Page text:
New Charter School In Albany - Public Comments Sought
The charter school business is booming in New York's Capital City, with 2,200 students are enrolled in nine publicly financed, privately operated charter schools in Albany. Five charter schools have filed applications that will be up for public comment Thursday.
The City School District of Albany has scheduled a public hearing Thursday at William S. Hackett Middle School at 6 p.m. to hear public comment on the applications, including one proposal that would create a new 400-student charter elementary school in Albany.
Bob Bellafiore is a spokesman for the Northeast Charter Schools Network. "State law allows local school districts to hold hearings whenever there's a new charter school proposed or a renewal proposed. Renewals are required because if charter schools fail to perform, fail to demonstrate learning by their students they can be closed."
This year the SUNY Board of Trustees decided not to renew Ark Charter School's operating license after determining the Troy school could not meet performance standards. Nonetheless, Bellafiore notes charters continue to thrive as an option for parents... "...particularly inner city parents who can't afford to move to the suburbs or afford the housing or the taxes in Niskayuna or Clifton Park or Bethlehem but still want high quality choices."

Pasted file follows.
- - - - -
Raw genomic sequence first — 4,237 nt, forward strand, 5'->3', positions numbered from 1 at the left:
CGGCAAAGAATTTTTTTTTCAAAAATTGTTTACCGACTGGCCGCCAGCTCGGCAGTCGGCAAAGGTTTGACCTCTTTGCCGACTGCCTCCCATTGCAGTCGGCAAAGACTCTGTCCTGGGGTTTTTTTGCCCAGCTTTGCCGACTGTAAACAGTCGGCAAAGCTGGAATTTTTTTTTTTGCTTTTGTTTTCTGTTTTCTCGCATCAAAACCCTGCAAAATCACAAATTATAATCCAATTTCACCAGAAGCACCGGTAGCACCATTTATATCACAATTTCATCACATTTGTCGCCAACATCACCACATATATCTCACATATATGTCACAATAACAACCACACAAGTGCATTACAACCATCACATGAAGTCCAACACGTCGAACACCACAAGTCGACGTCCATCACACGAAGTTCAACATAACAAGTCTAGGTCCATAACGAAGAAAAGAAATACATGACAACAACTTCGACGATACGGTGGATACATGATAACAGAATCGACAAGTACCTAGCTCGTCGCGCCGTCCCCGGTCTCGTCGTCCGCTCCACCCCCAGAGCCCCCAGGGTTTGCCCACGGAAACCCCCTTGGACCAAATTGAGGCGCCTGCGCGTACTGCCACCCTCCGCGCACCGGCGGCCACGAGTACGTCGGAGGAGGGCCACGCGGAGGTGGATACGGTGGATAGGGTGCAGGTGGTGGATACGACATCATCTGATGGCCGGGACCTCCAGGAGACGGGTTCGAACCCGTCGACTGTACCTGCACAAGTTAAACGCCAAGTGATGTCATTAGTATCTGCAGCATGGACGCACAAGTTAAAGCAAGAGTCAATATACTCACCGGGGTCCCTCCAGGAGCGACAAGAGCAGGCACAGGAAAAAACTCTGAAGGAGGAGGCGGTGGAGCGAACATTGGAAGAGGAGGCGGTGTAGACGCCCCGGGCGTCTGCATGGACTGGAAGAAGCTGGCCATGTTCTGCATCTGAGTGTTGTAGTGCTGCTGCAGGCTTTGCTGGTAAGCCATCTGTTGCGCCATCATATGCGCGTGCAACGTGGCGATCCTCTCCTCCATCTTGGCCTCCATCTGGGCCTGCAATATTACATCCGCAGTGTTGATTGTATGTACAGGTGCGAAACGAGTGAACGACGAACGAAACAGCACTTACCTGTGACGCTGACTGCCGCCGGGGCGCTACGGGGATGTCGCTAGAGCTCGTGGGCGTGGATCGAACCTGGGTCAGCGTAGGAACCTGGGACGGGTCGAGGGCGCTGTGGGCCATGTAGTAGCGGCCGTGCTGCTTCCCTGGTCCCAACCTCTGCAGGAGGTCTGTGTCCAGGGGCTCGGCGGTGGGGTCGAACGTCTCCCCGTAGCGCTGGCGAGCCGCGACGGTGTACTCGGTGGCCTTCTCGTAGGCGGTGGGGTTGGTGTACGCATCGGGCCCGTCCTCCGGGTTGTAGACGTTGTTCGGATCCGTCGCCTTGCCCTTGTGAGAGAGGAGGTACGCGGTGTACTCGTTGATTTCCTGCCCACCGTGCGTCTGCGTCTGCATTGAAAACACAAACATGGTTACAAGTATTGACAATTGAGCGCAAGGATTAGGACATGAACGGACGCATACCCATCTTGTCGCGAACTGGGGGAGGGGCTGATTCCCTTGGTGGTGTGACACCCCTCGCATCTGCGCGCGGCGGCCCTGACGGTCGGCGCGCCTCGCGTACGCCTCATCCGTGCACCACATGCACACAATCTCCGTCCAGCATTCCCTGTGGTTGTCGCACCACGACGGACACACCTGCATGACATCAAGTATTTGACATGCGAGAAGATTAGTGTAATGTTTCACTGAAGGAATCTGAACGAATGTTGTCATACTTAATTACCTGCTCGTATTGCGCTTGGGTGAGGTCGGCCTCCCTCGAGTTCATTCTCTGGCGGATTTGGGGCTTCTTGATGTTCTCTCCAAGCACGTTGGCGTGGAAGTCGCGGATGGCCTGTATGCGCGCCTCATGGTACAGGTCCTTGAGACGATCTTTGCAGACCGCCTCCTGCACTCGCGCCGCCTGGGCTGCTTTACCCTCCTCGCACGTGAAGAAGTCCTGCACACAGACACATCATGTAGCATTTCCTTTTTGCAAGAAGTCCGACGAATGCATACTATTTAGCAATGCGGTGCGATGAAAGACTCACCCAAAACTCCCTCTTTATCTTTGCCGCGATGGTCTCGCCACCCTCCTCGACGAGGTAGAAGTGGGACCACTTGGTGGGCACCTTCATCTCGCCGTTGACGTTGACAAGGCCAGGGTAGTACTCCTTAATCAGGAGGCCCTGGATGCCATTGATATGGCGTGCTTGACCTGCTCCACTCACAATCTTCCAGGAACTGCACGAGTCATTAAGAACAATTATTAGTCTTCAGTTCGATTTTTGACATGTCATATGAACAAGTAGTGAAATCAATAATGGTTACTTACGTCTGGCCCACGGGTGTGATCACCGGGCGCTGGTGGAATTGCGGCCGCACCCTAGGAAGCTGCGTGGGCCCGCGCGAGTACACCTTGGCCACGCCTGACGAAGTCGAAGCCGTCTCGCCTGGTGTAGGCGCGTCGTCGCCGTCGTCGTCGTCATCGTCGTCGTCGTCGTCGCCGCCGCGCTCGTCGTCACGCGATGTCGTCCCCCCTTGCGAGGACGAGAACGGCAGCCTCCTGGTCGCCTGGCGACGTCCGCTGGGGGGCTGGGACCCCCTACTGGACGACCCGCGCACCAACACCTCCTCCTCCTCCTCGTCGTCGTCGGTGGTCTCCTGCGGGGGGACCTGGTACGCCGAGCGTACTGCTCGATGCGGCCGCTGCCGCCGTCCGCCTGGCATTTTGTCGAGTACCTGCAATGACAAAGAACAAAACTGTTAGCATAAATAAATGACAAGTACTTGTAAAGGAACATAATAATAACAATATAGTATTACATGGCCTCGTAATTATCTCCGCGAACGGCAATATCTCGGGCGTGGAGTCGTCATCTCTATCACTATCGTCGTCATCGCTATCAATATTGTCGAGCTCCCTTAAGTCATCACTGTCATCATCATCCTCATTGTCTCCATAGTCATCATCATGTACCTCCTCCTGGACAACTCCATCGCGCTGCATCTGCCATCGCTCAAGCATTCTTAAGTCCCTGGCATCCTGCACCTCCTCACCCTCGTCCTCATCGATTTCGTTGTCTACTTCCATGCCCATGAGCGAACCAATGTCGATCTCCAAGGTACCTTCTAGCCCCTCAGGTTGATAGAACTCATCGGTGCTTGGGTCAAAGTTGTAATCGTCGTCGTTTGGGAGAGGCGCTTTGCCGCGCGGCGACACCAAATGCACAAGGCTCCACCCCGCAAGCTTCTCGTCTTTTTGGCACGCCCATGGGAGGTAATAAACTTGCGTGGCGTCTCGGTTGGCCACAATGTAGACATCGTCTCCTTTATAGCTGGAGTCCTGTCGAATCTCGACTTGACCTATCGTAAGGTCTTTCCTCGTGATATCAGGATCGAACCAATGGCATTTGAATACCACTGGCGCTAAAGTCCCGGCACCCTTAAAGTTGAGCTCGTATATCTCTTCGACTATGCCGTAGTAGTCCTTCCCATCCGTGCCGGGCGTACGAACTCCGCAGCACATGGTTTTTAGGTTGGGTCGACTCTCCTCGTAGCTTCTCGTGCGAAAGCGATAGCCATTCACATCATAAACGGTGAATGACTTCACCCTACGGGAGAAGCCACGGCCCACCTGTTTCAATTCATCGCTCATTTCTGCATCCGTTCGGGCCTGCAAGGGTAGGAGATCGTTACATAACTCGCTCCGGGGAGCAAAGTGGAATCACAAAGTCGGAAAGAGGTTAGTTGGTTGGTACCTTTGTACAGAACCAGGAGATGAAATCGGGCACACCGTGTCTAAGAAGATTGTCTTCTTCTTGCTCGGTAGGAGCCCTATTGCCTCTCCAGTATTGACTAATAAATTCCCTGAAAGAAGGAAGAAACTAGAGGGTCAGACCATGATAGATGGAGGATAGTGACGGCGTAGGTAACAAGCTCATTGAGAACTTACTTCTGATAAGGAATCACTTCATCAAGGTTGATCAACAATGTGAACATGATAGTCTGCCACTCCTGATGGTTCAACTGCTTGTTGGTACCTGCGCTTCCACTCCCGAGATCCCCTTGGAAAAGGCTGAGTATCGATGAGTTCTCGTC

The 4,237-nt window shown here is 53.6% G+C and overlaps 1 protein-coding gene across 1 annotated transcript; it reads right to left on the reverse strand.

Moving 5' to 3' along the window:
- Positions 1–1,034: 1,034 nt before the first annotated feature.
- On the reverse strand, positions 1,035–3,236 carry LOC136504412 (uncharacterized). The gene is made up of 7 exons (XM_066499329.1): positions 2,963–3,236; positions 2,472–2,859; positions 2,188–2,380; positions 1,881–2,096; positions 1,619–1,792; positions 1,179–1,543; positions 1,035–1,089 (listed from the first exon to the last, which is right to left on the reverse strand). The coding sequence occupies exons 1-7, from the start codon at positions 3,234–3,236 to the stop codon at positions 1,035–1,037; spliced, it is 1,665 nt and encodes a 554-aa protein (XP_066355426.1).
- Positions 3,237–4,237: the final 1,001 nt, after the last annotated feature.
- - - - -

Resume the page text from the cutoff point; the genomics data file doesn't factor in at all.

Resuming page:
Three schools are looking to renew their charters for three years: Albany Leadership Charter High School for Girls and the two Brighter Choice Middle Schools.
Henry Johnson Charter School and KIPP Tech Valley Charter School are seeking five-year renewals. KIPP currently has 300 students enrolled in grades 5-8. According to the SUNY Charter Schools Institute, KIPP wants to add 400 students in grades K-4 , raising the student count to 700.
Alliance For Quality Education policy coordinator Marina Marcou-O'Malley: "It seems that in the Albany area there is a very large number of schools - so much so that it has a fiscal impact on the district."
If approved by the SUNY Board of Trustees, KIPP’s upgrade could significantly impact the district’s annual charter expenses. "Clearly in areas like Albany, things will only get much more difficult for the district to cough up this money, and with the charter cap and limited state aid, the district is more in a constraint."
Ron Lesko is spokesman for the City School District of Albany: "We have too many charter schools in our community. Our residents can't afford to foot the bill for another taxpayer funded school, and neither can our business owners. Another 5.6 million dollars annually on top of the nearly 35 million dollars we already pay each year, more than a quarter Billion Dollars over time."
The SUNY Board of Trustees is expected to act on all five applications this winter.